England started the match very well and appeared very composed in possession. Georgia Stanway had a fabulous impact on the opening twenty minutes, often driving forward alongside Jill Scott on the opposite side to create a 4-1-4-1 in attack. Rachel Daly and Lucy Bronze also combined well down the right, while Houghton and Bright were crucial in retaining possession. England primarily played in two ways during the opening minutes of the match, they either looked to play through their midfield triangle and then quickly into Ellen White with through-balls or they attacked down the right-hand side with Scott, Bronze and Daly making the biggest splash. Japan meanwhile were prepared to let the pressure come on to them and play on the counter attack. However, when they regained possession, Japan also played smooth, under control football and worked the ball around their formation as best as they could. In the 9th minute, Keira Walsh gave away a free kick from around 30 yards out, and the game saw its first chance of the match. Yokoyama opted to go for goal and was only denied by a smart stop from Manchester City’s Karen Bardsley. England continued to grow in confidence following this save and their quick attacking scheme was rewarded when Stanway sent Ellen White through on goal. The former Birmingham City striker was clinical for the second time in this tournament and slipped the ball passed Ayaka Yamashita for the first time in the match. England were 1-0 up with the game and group firmly in their hands. In the next ten minutes, Japan looked a bit shell-shocked as Jill Scott’s influence on the match grew and England continued to test Yamashita in goal. Scott was the first to be denied when England’s onslaught started to happen, followed shortly after by a thunderous effort from Georgia Stanway. Following these fantastic chances from England to try and take a 2-0 lead, Japan started to grow back into the match, particularly with one and two touch play in England’s half. England opted not to press Japan and it resulted in the Japanese having a lot of time on the ball to attack. However, the Lioness were well positioned to defend and never had any real trouble as they went into the half 1-0 up.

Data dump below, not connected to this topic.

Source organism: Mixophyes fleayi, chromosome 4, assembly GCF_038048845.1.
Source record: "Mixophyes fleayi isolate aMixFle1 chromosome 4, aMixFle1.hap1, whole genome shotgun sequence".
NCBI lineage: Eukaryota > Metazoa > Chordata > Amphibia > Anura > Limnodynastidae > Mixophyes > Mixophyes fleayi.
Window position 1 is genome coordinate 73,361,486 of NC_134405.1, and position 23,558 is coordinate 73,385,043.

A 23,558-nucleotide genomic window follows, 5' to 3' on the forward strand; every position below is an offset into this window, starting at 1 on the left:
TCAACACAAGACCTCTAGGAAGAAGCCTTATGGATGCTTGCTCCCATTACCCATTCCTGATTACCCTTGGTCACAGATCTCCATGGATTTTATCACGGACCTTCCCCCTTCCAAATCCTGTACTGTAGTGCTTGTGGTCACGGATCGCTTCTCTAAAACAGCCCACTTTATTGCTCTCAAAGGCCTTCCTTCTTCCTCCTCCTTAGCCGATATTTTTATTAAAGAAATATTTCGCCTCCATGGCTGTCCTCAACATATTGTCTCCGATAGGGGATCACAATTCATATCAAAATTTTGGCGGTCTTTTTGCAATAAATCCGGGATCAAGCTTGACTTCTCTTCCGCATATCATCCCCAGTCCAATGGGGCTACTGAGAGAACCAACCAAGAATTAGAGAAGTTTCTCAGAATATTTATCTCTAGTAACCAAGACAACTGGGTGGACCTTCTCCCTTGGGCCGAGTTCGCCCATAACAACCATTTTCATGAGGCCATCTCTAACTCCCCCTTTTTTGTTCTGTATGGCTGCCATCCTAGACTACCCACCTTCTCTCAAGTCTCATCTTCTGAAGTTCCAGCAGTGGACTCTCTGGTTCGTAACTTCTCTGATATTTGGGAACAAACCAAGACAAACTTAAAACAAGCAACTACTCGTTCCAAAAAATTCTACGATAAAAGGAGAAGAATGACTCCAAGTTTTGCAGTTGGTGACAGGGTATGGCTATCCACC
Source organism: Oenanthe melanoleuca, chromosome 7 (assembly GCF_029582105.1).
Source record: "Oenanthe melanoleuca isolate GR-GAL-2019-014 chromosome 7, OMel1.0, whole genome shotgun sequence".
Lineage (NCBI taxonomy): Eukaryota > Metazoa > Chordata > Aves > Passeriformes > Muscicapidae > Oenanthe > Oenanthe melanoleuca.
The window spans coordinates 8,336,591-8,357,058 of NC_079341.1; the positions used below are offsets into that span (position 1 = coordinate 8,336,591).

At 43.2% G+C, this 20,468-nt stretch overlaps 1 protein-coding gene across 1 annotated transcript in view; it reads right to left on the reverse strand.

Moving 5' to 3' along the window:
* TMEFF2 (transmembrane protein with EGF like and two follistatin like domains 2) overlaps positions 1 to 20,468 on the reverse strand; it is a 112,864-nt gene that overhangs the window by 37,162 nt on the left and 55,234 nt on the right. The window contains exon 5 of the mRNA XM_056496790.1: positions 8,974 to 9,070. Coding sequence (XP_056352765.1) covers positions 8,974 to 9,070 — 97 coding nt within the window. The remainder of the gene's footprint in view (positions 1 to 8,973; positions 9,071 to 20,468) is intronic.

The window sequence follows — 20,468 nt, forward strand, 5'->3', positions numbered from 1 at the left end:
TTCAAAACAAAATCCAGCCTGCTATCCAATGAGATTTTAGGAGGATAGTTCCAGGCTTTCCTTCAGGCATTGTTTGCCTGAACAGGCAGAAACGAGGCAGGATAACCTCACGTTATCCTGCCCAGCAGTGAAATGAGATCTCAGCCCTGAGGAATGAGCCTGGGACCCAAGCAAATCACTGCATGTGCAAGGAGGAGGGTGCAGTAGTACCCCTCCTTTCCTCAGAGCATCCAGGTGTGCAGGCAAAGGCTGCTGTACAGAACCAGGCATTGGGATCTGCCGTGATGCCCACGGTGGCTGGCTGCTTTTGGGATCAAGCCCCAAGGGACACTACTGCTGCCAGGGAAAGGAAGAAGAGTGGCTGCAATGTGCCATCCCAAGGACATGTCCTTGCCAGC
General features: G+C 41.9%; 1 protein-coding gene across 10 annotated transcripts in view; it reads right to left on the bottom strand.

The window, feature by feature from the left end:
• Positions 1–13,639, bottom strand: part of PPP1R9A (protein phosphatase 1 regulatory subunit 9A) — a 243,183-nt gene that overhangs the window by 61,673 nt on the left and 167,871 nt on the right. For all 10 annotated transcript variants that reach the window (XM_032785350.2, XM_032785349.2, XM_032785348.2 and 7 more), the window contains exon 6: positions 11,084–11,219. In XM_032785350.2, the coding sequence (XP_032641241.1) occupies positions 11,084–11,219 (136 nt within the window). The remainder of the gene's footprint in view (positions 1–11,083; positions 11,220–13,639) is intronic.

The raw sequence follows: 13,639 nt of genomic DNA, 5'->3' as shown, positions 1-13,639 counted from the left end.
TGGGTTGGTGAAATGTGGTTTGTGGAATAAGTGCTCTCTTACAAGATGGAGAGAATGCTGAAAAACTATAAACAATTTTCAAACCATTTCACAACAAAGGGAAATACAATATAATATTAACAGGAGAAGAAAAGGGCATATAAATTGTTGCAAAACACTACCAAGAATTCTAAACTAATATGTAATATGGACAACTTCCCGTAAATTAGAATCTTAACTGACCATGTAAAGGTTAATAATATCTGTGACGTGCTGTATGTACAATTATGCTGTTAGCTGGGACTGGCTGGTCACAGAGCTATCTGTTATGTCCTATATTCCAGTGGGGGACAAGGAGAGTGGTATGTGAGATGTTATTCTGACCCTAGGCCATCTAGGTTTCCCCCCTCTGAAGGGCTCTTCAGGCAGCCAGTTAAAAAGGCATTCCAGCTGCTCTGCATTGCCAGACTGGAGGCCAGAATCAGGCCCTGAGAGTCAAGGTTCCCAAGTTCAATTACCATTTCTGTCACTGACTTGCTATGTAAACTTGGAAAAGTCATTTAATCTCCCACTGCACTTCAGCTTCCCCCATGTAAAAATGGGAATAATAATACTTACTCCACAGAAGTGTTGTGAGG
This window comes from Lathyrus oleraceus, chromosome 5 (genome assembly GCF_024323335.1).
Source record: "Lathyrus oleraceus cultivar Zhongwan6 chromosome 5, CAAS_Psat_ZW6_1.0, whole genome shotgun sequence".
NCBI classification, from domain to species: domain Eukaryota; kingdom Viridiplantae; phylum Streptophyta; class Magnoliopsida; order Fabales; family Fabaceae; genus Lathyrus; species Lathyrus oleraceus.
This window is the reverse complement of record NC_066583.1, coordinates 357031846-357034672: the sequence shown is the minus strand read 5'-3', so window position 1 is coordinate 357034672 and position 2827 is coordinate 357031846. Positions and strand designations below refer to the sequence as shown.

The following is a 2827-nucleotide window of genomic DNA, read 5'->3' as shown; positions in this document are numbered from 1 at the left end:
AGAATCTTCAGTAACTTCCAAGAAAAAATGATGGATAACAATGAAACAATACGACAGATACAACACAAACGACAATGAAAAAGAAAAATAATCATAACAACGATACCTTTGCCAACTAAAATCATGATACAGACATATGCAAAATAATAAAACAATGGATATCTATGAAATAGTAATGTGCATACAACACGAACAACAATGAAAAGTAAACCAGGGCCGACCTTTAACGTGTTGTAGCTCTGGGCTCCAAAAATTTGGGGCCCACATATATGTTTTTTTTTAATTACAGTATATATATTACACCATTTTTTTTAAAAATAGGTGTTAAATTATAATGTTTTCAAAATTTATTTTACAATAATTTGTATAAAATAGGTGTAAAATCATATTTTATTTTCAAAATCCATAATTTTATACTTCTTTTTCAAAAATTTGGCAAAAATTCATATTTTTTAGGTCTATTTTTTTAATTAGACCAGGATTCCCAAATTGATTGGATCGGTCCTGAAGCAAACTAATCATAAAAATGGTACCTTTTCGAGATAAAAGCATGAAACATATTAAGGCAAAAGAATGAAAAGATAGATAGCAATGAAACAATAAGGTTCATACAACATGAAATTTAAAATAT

SUGASAWA SUPER SUB?Embed from Getty Images